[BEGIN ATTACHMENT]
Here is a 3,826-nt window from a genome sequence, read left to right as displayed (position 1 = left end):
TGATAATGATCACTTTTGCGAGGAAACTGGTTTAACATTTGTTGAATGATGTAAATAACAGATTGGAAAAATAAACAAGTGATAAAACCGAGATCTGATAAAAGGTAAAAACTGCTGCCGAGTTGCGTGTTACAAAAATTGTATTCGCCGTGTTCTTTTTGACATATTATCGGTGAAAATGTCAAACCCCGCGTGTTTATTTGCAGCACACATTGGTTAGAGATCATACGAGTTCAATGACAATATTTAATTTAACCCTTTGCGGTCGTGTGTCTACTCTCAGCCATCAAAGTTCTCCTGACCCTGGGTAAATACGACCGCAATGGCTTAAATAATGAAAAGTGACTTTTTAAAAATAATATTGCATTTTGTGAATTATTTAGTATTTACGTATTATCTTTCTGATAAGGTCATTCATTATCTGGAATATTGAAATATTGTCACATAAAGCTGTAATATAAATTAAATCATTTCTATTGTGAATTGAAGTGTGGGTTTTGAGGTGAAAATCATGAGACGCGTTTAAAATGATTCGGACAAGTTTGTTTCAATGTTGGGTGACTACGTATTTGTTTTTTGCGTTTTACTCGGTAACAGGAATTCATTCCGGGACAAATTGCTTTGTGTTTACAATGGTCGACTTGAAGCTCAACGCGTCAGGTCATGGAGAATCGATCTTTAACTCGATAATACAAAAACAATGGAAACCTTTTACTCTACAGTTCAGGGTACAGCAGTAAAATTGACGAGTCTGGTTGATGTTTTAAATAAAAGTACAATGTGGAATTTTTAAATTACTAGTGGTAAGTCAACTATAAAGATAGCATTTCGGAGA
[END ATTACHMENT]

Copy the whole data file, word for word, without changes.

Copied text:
Here is a 3,826-nt window from a genome sequence, read left to right as displayed (position 1 = left end):
TGATAATGATCACTTTTGCGAGGAAACTGGTTTAACATTTGTTGAATGATGTAAATAACAGATTGGAAAAATAAACAAGTGATAAAACCGAGATCTGATAAAAGGTAAAAACTGCTGCCGAGTTGCGTGTTACAAAAATTGTATTCGCCGTGTTCTTTTTGACATATTATCGGTGAAAATGTCAAACCCCGCGTGTTTATTTGCAGCACACATTGGTTAGAGATCATACGAGTTCAATGACAATATTTAATTTAACCCTTTGCGGTCGTGTGTCTACTCTCAGCCATCAAAGTTCTCCTGACCCTGGGTAAATACGACCGCAATGGCTTAAATAATGAAAAGTGACTTTTTAAAAATAATATTGCATTTTGTGAATTATTTAGTATTTACGTATTATCTTTCTGATAAGGTCATTCATTATCTGGAATATTGAAATATTGTCACATAAAGCTGTAATATAAATTAAATCATTTCTATTGTGAATTGAAGTGTGGGTTTTGAGGTGAAAATCATGAGACGCGTTTAAAATGATTCGGACAAGTTTGTTTCAATGTTGGGTGACTACGTATTTGTTTTTTGCGTTTTACTCGGTAACAGGAATTCATTCCGGGACAAATTGCTTTGTGTTTACAATGGTCGACTTGAAGCTCAACGCGTCAGGTCATGGAGAATCGATCTTTAACTCGATAATACAAAAACAATGGAAACCTTTTACTCTACAGTTCAGGGTACAGCAGTAAAATTGACGAGTCTGGTTGATGTTTTAAATAAAAGTACAATGTGGAATTTTTAAATTACTAGTGGTAAGTCAACTATAAAGATAGCATTTCGGAGA